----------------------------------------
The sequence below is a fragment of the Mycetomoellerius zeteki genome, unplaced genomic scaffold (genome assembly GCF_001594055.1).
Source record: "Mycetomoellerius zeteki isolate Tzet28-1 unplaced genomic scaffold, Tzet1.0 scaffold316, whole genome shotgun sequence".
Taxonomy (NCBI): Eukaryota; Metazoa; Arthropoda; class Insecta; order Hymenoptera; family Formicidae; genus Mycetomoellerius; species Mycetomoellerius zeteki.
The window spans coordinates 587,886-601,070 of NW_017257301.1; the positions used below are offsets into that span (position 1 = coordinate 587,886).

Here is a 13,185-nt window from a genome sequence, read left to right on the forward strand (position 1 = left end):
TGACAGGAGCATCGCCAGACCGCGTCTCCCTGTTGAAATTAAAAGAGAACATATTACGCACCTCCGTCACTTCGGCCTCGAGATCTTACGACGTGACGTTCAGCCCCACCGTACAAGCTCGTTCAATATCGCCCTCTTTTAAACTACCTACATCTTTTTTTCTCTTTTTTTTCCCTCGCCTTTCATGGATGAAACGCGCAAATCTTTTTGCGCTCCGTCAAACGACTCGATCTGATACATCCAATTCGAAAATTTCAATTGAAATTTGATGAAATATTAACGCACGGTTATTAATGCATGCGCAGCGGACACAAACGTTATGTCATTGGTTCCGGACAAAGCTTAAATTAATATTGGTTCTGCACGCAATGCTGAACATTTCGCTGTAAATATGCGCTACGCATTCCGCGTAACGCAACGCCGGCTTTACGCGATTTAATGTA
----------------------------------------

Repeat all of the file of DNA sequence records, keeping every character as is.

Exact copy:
The sequence below is a fragment of the Mycetomoellerius zeteki genome, unplaced genomic scaffold (genome assembly GCF_001594055.1).
Source record: "Mycetomoellerius zeteki isolate Tzet28-1 unplaced genomic scaffold, Tzet1.0 scaffold316, whole genome shotgun sequence".
Taxonomy (NCBI): Eukaryota; Metazoa; Arthropoda; class Insecta; order Hymenoptera; family Formicidae; genus Mycetomoellerius; species Mycetomoellerius zeteki.
The window spans coordinates 587,886-601,070 of NW_017257301.1; the positions used below are offsets into that span (position 1 = coordinate 587,886).

Here is a 13,185-nt window from a genome sequence, read left to right on the forward strand (position 1 = left end):
TGACAGGAGCATCGCCAGACCGCGTCTCCCTGTTGAAATTAAAAGAGAACATATTACGCACCTCCGTCACTTCGGCCTCGAGATCTTACGACGTGACGTTCAGCCCCACCGTACAAGCTCGTTCAATATCGCCCTCTTTTAAACTACCTACATCTTTTTTTCTCTTTTTTTTCCCTCGCCTTTCATGGATGAAACGCGCAAATCTTTTTGCGCTCCGTCAAACGACTCGATCTGATACATCCAATTCGAAAATTTCAATTGAAATTTGATGAAATATTAACGCACGGTTATTAATGCATGCGCAGCGGACACAAACGTTATGTCATTGGTTCCGGACAAAGCTTAAATTAATATTGGTTCTGCACGCAATGCTGAACATTTCGCTGTAAATATGCGCTACGCATTCCGCGTAACGCAACGCCGGCTTTACGCGATTTAATGTA